Wrecking Hough Tractor


Wrecking Hough Tractor

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Hough Tractors

Hough Loader Legacy
Frank G. Hough's front-end loader innovations are still on the job today.
Jim Robinson’s (Derby, Conn.) well-preserved and fully functional HE Payloader dating to the early 1950s. The simple curves in the loader arms increased wheel clearance, allowed for larger carry loads and improved the bank-digging capabilities of the machine.
Front-end loaders are so commonplace that they blend into the mechanical landscape at construction sites. Most farms, many estates and even some suburban homes are equipped with at least one. This ever-practical tool is designed principally for loading bulk materials and excavation, but it gets used for everything from hoisting engines out of pickup trucks to scraping away sod for a new flowerbed.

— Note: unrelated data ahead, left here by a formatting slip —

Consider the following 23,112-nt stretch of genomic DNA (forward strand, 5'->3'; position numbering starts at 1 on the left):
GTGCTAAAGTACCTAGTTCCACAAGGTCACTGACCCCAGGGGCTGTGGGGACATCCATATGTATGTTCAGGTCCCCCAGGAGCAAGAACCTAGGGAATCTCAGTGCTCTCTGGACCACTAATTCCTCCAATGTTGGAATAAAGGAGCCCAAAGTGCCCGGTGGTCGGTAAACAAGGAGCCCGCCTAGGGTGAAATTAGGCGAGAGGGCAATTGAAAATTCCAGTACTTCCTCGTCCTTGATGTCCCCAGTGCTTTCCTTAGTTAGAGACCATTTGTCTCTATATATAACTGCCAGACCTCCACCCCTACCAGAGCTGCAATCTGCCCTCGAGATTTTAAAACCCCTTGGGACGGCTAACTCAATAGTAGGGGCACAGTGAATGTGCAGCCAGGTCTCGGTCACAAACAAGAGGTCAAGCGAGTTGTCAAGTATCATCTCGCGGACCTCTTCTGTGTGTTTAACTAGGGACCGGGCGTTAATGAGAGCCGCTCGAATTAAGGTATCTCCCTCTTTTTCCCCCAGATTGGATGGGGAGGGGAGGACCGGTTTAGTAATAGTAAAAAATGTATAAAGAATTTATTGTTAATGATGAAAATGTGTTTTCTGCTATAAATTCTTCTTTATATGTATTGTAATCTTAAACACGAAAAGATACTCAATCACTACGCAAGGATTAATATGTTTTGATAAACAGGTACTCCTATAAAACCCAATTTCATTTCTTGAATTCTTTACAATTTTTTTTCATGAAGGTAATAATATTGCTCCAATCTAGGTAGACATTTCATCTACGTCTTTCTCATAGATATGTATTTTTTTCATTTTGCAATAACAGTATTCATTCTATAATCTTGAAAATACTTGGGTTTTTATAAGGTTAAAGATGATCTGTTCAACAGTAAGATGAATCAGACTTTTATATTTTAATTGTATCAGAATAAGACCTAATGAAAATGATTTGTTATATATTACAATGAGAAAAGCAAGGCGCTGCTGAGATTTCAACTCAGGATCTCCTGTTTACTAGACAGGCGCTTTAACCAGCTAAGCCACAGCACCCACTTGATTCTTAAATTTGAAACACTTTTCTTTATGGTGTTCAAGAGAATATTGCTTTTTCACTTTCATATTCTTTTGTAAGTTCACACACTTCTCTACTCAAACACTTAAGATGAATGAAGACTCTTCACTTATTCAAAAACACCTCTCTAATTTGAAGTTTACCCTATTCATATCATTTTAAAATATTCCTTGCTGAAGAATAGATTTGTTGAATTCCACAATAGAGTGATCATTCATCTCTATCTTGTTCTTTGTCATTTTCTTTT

Who built the first tractor loader is anybody's guess, but it was likely the result of an enterprising farmer's desire to find an easier way to load manure. Some primitive tractor-mounted loaders used winches to raise and lower the bucket, while others employed more tenuous gear-driven mechanical linkages. Frank G. Hough (pronounced Huff), a young engineer in Chicago, believed in the potential of hydraulics and pioneered a much better way in the early 1920s. With his initial invention, Hough excavated the footings for a material-moving legacy whose contributions included the first production wheel-tractor-mounted front-end loader, first integrated wheel loader, first four-wheel drive loader and the largest mechanically driven loader, among many others.